DistributedNetworks DistributedNetworks


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Lesson 6Determining how interfaces are being used
Objective Use netstat Command to provide statistics on how different network interfaces are being used

netstat Command to provide Statistics

The netstat command will provide a statistical picture of how the different network interfaces available on your machine are being used:
View the diagram below to see how the netstat -i command is used to determine how interfaces are being used. Netstat output varies slightly from machine to machine; thus, slightly different output may appear under other versions of UNIX.
Interface name
  1. Interface name
  2. Maximum transmission unit for this interface—largest size is a link-layer frame.
  3. Metric. An artificial number used for routing decisions.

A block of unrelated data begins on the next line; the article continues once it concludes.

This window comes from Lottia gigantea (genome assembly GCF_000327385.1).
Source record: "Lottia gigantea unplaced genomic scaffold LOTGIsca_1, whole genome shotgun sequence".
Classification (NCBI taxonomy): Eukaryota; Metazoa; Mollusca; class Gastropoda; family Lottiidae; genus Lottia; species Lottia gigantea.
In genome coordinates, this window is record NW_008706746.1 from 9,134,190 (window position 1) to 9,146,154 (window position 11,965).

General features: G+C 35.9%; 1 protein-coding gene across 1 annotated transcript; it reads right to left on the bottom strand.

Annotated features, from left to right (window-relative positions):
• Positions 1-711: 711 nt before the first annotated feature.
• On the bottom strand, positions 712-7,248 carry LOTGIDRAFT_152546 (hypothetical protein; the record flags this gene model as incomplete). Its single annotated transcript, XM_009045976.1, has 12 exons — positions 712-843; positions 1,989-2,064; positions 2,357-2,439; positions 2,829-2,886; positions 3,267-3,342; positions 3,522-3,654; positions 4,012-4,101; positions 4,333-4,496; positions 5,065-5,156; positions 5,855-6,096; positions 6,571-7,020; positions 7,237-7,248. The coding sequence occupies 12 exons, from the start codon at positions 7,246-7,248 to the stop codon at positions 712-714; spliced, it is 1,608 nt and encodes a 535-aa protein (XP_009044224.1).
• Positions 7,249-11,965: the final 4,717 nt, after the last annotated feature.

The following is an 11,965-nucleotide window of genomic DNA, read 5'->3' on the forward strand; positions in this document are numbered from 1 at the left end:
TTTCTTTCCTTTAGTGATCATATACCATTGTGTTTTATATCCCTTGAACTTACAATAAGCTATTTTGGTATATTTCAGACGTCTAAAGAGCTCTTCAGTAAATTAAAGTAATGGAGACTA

4. Number of frames received successfully (RX-OK). Number of errors (RX-ERR). Number of frames dropped (RX-DRP). Number of buffer overruns (RX-OVR).
  5. Number of frames sent successfully (TX-OK). Number of errors (TX-ERR). Number of frames dropped (TX-DRP). Number of buffer overruns (TX-OVR).
  6. U=Up, B=Broadcast, R=Running, L=Loopback
How Interfaces are used
Of particular interest in this output is the number of errors of various types (RX-ERR, TX-ERR, and so on.) High values for these numbers could mean a congested network or other traffic problems.

netstat Connections - Quiz

Click the Quiz link below to take a short multiple-choice quiz on netstat.
netstat Connections - Quiz